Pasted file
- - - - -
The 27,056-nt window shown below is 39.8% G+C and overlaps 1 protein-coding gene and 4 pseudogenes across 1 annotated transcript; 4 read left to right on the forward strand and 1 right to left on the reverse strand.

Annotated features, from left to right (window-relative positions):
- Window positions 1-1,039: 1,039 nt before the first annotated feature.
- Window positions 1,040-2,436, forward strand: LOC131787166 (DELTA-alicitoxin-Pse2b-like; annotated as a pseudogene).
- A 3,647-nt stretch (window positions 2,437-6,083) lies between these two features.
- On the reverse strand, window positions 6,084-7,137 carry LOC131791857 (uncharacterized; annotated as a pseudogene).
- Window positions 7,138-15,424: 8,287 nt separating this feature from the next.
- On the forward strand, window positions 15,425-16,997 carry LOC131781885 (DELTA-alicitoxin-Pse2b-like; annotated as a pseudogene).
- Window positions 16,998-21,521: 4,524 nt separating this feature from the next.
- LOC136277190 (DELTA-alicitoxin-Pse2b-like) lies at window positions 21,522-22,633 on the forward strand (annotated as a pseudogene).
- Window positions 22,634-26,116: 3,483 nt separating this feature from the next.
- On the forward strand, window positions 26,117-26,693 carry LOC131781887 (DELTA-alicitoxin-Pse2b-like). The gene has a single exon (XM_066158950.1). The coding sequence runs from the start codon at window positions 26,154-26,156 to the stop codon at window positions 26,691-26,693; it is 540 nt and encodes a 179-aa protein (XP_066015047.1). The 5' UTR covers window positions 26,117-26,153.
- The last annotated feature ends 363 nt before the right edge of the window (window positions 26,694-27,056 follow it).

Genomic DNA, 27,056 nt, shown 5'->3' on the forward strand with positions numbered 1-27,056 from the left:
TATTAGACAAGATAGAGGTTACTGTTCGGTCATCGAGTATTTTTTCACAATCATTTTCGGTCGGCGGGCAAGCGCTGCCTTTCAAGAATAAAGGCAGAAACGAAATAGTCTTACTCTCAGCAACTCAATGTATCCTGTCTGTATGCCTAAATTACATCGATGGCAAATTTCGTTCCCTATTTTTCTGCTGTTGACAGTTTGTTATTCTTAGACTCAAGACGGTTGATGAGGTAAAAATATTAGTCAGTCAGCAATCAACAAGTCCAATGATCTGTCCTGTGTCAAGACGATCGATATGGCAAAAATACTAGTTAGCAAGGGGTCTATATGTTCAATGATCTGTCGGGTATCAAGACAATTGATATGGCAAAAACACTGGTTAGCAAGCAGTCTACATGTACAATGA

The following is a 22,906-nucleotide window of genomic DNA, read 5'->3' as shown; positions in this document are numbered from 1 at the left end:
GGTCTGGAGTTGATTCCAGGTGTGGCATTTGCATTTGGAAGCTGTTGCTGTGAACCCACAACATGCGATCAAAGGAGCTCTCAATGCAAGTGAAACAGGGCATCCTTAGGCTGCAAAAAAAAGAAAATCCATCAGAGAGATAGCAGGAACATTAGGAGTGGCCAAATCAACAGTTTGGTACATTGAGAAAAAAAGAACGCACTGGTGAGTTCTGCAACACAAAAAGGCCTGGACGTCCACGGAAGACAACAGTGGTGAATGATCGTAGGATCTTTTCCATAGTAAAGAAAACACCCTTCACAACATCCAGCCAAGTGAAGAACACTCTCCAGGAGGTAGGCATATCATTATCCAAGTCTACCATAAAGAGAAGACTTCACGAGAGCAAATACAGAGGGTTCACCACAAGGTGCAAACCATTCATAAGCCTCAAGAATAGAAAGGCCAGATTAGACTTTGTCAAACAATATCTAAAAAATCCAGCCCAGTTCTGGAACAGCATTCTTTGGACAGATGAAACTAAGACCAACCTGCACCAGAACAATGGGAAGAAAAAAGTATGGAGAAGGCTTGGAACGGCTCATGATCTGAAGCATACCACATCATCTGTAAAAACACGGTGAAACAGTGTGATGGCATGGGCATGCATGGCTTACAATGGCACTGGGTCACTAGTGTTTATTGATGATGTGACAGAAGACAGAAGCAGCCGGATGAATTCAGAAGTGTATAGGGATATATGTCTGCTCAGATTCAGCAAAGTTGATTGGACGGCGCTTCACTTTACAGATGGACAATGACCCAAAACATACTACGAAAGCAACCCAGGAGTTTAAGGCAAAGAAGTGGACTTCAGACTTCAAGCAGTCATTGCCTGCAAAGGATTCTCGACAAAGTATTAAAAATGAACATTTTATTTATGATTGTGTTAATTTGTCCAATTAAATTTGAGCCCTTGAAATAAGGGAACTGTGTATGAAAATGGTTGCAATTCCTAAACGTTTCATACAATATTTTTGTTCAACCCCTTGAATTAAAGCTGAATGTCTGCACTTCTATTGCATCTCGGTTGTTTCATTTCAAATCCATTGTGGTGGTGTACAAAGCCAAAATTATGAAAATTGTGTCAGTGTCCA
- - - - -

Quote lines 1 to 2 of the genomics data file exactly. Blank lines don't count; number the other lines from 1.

The 27,056-nt window shown below is 39.8% G+C and overlaps 1 protein-coding gene and 4 pseudogenes across 1 annotated transcript; 4 read left to right on the forward strand and 1 right to left on the reverse strand.

Annotated features, from left to right (window-relative positions):